Shortly after, new Mirai variants started appearing. This time, instead of using default credentials they started incorporating exploits to target vulnerable devices. Attacker Best Buy used a modified variant that leveraged the TR-069 RCE exploit in an attempted to infect hundreds of thousands of Deutsche Telekom routers. Following Best Buy, IoT reaper appeared with borrowed code from Mirai, but this time included the addition of a LUA execution environment so more complex exploits could be leveraged to enslave devices. As a result, IoT reaper came loaded with nine exploits.

Hajime was not as elaborate as IoT reapers but it did combine the default credentials found in the original Mirai sample and the TR-069 Exploit leveraged by Best Buy. The Omni Botnet, another variant of Mirai was found to contain two new exploits targeting Dasan GPON routers. And just recently a Mirai sample was discovered and found to contain 16 exploits, including the Apache Strut vulnerability used against Equifax while the newest variant of Gafgyt was found to contain an exploit targeting SonicWalls Global Management System.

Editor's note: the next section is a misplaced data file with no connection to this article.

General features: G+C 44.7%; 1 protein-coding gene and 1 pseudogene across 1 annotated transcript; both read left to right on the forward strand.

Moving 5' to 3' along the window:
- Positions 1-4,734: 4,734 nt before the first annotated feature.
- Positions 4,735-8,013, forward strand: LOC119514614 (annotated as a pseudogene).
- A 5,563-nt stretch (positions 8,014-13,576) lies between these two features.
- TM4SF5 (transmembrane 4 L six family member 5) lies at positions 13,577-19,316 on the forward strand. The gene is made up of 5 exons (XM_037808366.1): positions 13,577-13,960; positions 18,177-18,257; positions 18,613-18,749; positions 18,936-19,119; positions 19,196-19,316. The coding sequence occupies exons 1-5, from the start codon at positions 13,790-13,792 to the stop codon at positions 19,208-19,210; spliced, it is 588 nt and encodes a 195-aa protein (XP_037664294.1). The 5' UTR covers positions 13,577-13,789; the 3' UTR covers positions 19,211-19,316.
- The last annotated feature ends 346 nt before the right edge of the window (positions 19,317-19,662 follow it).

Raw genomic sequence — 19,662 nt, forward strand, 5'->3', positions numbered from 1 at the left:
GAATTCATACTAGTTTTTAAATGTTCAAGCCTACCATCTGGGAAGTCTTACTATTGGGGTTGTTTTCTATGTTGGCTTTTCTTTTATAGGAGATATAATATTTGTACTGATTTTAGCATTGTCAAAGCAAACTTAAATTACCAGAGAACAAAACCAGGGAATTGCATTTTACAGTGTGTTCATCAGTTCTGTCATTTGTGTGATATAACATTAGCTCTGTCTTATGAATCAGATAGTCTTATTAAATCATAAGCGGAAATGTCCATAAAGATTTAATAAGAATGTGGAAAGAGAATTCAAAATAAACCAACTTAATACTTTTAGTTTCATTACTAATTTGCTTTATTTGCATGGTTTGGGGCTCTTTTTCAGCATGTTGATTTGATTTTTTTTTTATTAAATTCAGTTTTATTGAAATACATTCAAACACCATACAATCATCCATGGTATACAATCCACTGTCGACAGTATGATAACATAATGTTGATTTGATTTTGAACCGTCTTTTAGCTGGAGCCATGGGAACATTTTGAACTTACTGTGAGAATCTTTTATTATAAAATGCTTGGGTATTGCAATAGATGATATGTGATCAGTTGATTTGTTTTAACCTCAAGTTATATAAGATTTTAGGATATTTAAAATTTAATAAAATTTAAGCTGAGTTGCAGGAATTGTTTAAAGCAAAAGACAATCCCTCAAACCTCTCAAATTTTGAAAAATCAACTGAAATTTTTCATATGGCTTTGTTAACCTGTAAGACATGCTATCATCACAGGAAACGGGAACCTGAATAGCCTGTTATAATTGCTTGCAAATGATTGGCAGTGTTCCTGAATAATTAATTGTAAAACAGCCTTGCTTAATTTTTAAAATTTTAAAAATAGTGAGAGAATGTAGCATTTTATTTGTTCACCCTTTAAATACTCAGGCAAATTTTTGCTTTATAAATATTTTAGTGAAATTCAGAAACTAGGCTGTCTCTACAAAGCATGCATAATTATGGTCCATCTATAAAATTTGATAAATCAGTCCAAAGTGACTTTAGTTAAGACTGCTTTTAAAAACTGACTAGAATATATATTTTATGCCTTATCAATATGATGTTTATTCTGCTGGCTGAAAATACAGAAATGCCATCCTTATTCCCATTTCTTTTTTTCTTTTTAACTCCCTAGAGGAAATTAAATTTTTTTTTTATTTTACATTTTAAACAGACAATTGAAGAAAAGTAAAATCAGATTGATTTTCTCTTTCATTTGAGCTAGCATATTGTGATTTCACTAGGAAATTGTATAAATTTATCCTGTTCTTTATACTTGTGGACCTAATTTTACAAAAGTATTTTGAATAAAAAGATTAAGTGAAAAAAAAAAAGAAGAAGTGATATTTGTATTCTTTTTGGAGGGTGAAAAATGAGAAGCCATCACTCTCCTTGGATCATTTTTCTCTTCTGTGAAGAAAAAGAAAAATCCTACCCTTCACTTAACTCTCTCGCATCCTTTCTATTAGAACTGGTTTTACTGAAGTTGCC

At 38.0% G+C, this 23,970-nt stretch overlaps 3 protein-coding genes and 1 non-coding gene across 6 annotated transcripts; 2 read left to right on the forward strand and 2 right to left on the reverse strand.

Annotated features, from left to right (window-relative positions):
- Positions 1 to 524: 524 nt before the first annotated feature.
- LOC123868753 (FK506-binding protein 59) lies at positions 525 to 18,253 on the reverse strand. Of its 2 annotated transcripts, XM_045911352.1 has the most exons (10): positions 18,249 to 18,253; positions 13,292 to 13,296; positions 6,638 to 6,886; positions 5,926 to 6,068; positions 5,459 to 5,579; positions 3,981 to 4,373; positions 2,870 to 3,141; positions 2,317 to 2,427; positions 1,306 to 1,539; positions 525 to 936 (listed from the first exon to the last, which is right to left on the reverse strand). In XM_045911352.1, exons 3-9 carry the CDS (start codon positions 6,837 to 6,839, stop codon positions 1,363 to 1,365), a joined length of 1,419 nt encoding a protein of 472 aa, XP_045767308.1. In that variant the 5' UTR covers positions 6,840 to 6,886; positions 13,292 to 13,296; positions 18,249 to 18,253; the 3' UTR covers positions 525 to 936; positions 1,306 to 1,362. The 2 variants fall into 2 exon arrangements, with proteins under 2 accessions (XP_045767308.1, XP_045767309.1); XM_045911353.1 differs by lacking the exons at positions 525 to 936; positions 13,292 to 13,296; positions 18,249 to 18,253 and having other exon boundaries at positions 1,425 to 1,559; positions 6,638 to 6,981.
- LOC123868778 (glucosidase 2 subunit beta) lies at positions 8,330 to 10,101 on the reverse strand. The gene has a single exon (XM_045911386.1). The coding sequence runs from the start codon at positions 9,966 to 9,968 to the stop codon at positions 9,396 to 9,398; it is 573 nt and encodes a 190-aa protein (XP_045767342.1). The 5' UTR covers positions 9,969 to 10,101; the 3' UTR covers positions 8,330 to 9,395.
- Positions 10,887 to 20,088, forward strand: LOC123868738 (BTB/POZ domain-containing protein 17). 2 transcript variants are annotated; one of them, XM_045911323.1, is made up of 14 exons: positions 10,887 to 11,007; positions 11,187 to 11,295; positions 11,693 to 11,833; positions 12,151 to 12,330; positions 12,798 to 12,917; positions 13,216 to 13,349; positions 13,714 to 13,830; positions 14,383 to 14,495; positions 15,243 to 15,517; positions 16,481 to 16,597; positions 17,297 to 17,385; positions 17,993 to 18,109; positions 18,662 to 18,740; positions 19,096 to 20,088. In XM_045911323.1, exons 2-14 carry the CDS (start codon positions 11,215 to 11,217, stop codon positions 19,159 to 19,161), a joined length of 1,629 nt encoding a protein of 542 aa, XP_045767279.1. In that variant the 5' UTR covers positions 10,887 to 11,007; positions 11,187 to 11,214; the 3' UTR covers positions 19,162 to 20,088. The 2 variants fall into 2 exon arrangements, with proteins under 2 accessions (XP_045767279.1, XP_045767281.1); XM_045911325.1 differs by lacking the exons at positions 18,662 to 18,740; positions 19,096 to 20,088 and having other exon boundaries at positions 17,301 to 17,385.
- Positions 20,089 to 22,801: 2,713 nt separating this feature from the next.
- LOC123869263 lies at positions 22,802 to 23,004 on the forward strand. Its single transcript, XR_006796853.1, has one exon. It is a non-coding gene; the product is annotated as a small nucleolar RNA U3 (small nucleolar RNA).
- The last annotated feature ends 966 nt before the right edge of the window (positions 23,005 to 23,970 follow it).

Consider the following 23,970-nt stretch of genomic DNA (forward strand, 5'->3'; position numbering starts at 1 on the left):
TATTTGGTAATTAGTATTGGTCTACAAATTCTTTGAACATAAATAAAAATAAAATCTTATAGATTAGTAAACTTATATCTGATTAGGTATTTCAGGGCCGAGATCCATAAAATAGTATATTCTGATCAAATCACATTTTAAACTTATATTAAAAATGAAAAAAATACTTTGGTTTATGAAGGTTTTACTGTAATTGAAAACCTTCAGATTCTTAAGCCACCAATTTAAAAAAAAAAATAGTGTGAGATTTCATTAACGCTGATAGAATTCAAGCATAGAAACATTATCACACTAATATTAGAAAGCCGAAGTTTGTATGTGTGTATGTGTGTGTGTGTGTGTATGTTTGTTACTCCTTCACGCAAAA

[You might also like: Defending Against the Mirai Botnet]

These two recent discoveries highlight a major change in their targeting strategy. This indicated a shift from targeting consumer devices to unprotected and rarely updated enterprise devices putting more pressure on the industry to ensure devices are updated in a timely manner.

Today we see Botnet development filling the void of Exploit kits as they incorporate more attack vectors and exploits into their deployments.  Keep in mind that it’s not just about the multiple exploits. It also has to do with the speed in which exploitation occurs in the wild.

One of the main reasons we are seeing exploit kits fall out of favor is due to the improved browser security and speed in which the industry patches vulnerabilities targeting Flash, Java and Silverlight. This is not seen in the IoT botnet world where vulnerabilities are rarely patched.

At the end of the day, cybercriminals are following the money by taking the path of least resistance. Exploit kits over the last several years have been deemed high maintenance and hard to maintain due to improved security practices and a diminishing availability of private exploits.